AFTER SPENDING the last month reading countless briefs and memos written by John G. Roberts Jr., it is clear that he would very likely change the law dramatically in key areas such as privacy rights, separation of church and state and racial justice. Democrats need to oppose Roberts for the same reasons they fought against Clement F. Haynsworth Jr. in 1969, Harold Carswell in 1970, Robert Bork in 1987 and Clarence Thomas in 1991.
The parallels to the fight over Bork are striking.
Bork was nominated to replace Lewis F. Powell Jr., who had been the high court's swing vote on such key issues as abortion, religion and affirmative action. Bork's record demonstrated that he was a sure vote to change the law in these areas and others. Contrary to revisionist accounts, Bork was not defeated because of a smear campaign. The Senate rejected Bork by the largest margin in U.S. history because he believed there was no constitutional protection for privacy, and he had a very narrow view of the scope of equal protection and the 1st Amendment.
After Bork's nomination was rejected, President Reagan appointed Anthony M. Kennedy to the court. Although Kennedy has been a solid conservative, he also was the fifth vote to reaffirm Roe vs. Wade and to bar prayers in public schools. He wrote opinions striking down a Texas statute prohibiting private consensual homosexual activity and holding it unconstitutional to execute a person for a crime committed as a juvenile. There is no doubt that denying Bork a seat on the Supreme Court has made a decisive difference in countless cases.
Since Powell's resignation, Sandra Day O'Connor has been the fifth vote in such crucial areas as upholding the right to abortion, limiting campaign contributions, protecting the separation of church and state and permitting universities to engage in affirmative action. Democrats need to oppose any nominee who would bring about significant changes in these areas.
Everything known about Roberts suggests he would join with the most conservative justices to change the law in a conservative direction. As deputy U.S. solicitor general, Roberts coauthored briefs expressly urging the court to overrule Roe vs. Wade. As an attorney in the Justice Department, Roberts drafted an article arguing that there is no constitutional protection for privacy.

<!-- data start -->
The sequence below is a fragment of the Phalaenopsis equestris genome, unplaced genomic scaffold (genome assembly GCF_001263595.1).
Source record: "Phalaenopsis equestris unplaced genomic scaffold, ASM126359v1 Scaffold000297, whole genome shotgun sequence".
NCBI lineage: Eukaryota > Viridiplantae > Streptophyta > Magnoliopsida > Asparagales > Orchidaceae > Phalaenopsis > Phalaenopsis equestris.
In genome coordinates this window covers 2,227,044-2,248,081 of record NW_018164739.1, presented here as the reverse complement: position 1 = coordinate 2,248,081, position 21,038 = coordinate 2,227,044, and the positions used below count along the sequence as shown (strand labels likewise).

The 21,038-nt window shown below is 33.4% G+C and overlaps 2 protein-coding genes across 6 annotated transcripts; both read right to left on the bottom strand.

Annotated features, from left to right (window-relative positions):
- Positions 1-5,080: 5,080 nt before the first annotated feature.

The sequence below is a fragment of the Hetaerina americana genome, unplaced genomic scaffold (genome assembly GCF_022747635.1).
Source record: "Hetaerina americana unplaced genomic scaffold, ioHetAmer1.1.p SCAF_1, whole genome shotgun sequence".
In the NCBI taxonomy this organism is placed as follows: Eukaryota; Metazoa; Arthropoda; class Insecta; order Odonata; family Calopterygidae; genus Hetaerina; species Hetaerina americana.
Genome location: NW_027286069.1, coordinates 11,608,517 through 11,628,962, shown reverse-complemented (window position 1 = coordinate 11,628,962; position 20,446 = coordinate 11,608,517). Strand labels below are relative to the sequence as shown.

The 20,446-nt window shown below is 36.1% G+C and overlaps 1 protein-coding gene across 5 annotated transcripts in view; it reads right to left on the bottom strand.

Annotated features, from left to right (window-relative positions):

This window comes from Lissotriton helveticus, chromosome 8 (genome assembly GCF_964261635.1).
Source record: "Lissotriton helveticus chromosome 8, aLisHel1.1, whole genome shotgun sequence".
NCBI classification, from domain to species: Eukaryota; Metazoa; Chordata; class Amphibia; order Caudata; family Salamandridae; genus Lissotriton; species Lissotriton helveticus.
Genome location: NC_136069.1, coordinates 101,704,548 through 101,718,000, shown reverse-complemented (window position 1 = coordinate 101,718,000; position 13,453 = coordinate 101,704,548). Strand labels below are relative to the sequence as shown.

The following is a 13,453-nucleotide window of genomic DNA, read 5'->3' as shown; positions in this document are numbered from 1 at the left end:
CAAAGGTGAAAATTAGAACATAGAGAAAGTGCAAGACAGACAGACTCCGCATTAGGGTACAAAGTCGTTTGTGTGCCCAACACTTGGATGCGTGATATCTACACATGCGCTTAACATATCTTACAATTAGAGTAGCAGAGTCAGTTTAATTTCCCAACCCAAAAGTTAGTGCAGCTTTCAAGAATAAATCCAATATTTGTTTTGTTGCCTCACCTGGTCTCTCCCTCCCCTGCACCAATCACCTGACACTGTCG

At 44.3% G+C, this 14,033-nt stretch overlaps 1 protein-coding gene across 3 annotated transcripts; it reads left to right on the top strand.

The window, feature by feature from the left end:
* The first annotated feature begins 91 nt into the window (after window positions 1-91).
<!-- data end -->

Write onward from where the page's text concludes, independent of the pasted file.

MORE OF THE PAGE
Similarly, Roberts coauthored briefs urging the high court to adopt the radical view that the Establishment Clause of the 1st Amendment is violated only if the government coerces religious participation. Under this view, government aid could be used for religious indoctrination in parochial schools, sectarian prayer would be allowed in public schools as long as it was "voluntary," and there would be no limits on religious symbols on government property.
Perhaps the briefs Roberts coauthored do not reflect his personal views, though memos that he wrote, and that have been made public, certainly suggest they do. If there are memos we haven't seen that indicate something else, it is incumbent on Roberts to produce them and to tell the Senate Judiciary Committee his views on these issues. Should anyone be confirmed for a lifetime seat on the Supreme Court based only on the hope that he or she will not dramatically change the law?
Roberts' judicial opinions during his short tenure on the federal court of appeals also reveal his staunch conservatism. As an appellate judge, Roberts has expressed great deference to presidential power. He recently joined a decision adopting the Bush administration's position that the protections of human rights found in the Geneva Conventions are not enforceable in U.S. courts, and that detainees designated as "enemy combatants" may be tried for war crimes before military commissions lacking basic procedural safeguards.
Also, in disagreeing with the other judges on a three-judge panel, Roberts adopted the administration's position that a presidential order validly eliminated lawsuits against Iraqi officials brought by American POWs for torture they suffered during the 1991 Gulf War.
In virtually every area, all that is known about Roberts shows that he is not a moderate conservative in the mold of O'Connor but likely to move the law far to the right in the years ahead. Roberts has impeccable academic and professional qualifications. But so did Bork. An excellent resume is not enough for the Supreme Court. Democrats must oppose Roberts.